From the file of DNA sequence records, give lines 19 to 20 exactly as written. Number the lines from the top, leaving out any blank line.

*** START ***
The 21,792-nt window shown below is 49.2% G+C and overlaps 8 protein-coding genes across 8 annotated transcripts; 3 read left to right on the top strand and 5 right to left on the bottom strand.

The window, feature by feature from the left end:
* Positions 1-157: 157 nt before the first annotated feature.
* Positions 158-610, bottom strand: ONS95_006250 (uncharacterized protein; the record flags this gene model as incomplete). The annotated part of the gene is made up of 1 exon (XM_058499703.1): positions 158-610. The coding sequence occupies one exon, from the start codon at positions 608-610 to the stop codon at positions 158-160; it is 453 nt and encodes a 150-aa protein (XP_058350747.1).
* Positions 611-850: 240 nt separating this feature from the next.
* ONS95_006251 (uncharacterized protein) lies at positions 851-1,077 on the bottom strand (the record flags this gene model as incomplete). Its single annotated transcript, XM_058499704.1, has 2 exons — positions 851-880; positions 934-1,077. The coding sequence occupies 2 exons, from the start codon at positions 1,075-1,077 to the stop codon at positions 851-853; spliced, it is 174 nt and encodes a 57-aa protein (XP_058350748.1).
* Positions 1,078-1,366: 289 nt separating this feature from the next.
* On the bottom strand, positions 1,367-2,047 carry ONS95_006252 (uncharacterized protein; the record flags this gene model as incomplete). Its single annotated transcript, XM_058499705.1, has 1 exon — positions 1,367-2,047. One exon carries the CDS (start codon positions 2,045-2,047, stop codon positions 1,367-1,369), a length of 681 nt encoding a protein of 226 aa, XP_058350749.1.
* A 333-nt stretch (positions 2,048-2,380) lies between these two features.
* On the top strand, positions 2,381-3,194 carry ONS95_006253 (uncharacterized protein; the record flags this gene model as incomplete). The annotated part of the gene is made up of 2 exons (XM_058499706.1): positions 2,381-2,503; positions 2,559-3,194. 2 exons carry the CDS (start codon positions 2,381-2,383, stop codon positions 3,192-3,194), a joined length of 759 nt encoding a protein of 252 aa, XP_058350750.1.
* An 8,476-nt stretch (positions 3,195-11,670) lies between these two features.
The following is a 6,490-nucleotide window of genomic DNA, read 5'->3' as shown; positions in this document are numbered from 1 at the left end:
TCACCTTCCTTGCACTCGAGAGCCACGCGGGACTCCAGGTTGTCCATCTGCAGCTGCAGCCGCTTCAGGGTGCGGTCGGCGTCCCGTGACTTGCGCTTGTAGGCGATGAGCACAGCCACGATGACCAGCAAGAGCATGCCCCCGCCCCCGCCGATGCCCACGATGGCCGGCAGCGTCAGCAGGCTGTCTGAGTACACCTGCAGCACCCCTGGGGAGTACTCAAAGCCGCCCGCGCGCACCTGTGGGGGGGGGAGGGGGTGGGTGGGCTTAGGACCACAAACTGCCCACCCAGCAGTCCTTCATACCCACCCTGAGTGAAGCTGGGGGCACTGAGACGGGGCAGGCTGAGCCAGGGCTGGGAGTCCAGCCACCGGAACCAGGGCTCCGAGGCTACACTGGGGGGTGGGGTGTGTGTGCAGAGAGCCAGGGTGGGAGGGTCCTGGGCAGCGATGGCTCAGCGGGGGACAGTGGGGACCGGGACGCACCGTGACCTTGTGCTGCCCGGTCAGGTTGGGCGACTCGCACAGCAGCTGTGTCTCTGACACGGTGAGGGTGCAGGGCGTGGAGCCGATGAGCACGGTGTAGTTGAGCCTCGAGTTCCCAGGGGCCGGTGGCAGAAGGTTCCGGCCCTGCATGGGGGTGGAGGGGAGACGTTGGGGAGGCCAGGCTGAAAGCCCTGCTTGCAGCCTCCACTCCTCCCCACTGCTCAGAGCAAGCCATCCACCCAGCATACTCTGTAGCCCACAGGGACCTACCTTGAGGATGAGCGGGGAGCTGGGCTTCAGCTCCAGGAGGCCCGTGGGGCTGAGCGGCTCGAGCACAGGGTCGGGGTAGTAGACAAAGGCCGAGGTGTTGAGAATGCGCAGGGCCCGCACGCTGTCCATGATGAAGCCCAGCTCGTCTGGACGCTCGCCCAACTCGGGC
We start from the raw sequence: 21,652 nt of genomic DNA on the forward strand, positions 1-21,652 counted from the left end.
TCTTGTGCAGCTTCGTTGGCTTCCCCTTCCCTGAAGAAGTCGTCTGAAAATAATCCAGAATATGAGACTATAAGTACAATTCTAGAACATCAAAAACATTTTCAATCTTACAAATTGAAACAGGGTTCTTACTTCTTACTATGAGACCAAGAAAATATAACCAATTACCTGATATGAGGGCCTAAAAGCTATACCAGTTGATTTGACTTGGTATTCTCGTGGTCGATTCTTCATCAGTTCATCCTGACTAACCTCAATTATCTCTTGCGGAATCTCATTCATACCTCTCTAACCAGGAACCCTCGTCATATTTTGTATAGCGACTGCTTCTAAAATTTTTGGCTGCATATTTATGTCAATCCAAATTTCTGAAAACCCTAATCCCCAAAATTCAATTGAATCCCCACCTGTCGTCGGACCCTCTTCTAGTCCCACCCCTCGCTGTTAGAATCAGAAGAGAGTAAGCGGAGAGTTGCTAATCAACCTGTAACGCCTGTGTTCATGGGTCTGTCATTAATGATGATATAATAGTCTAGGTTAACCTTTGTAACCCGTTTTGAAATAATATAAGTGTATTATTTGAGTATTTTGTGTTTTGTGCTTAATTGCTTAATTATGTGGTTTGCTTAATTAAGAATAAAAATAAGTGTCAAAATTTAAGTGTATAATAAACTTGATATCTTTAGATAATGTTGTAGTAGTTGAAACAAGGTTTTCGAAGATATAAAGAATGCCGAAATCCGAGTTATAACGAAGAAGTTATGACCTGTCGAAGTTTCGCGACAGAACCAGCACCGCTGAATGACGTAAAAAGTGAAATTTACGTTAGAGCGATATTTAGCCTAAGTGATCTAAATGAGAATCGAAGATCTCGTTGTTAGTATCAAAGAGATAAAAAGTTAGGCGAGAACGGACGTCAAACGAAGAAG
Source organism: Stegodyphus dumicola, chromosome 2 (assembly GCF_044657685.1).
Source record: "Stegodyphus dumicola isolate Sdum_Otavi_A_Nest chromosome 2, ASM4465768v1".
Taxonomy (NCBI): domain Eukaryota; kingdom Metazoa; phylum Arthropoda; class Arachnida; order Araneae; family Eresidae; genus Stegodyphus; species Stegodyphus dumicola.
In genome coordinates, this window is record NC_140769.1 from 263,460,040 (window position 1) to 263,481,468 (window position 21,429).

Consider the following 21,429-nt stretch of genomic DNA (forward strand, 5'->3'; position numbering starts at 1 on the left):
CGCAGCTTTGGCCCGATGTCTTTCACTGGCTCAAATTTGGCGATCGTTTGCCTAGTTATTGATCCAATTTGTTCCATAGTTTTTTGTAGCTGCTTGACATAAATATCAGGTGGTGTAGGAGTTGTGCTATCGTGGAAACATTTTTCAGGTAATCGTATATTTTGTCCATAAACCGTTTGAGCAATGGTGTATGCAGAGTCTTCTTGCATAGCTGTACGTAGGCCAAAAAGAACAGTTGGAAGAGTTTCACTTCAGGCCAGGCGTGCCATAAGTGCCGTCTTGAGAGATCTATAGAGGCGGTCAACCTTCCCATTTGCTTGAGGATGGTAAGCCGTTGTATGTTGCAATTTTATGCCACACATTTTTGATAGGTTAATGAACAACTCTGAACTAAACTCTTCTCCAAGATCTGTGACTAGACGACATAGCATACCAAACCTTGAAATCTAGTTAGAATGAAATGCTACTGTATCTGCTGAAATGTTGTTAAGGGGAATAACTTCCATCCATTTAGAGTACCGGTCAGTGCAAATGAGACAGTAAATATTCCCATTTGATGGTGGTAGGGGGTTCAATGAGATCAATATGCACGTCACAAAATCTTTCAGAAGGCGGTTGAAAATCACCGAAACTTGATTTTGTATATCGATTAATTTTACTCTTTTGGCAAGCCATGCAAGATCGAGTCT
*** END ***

In genome coordinates, this window is record NC_140769.1 from 263,460,040 (window position 1) to 263,481,468 (window position 21,429).

Consider the following 21,429-nt stretch of genomic DNA (forward strand, 5'->3'; position numbering starts at 1 on the left):